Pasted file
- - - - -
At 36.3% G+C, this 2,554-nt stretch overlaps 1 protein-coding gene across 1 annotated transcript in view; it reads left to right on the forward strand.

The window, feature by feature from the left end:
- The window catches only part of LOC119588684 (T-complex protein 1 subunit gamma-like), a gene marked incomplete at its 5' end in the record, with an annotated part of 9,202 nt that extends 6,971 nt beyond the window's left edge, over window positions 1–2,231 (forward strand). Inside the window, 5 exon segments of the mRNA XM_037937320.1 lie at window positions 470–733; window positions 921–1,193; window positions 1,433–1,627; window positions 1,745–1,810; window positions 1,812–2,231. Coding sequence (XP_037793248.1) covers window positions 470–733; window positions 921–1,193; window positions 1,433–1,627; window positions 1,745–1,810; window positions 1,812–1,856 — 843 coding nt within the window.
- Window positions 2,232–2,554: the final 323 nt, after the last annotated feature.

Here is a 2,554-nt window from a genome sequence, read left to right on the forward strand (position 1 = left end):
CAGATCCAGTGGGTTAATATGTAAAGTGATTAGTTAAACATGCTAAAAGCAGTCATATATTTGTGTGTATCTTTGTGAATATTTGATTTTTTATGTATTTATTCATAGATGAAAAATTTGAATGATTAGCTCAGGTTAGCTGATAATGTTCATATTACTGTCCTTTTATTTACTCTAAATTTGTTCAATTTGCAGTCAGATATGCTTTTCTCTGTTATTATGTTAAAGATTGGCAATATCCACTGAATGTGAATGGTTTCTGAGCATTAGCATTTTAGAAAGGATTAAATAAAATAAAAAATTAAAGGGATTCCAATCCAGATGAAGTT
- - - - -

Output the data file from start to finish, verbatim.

At 36.3% G+C, this 2,554-nt stretch overlaps 1 protein-coding gene across 1 annotated transcript in view; it reads left to right on the forward strand.

The window, feature by feature from the left end:
- The window catches only part of LOC119588684 (T-complex protein 1 subunit gamma-like), a gene marked incomplete at its 5' end in the record, with an annotated part of 9,202 nt that extends 6,971 nt beyond the window's left edge, over window positions 1–2,231 (forward strand). Inside the window, 5 exon segments of the mRNA XM_037937320.1 lie at window positions 470–733; window positions 921–1,193; window positions 1,433–1,627; window positions 1,745–1,810; window positions 1,812–2,231. Coding sequence (XP_037793248.1) covers window positions 470–733; window positions 921–1,193; window positions 1,433–1,627; window positions 1,745–1,810; window positions 1,812–1,856 — 843 coding nt within the window.
- Window positions 2,232–2,554: the final 323 nt, after the last annotated feature.

Here is a 2,554-nt window from a genome sequence, read left to right on the forward strand (position 1 = left end):
CAGATCCAGTGGGTTAATATGTAAAGTGATTAGTTAAACATGCTAAAAGCAGTCATATATTTGTGTGTATCTTTGTGAATATTTGATTTTTTATGTATTTATTCATAGATGAAAAATTTGAATGATTAGCTCAGGTTAGCTGATAATGTTCATATTACTGTCCTTTTATTTACTCTAAATTTGTTCAATTTGCAGTCAGATATGCTTTTCTCTGTTATTATGTTAAAGATTGGCAATATCCACTGAATGTGAATGGTTTCTGAGCATTAGCATTTTAGAAAGGATTAAATAAAATAAAAAATTAAAGGGATTCCAATCCAGATGAAGTT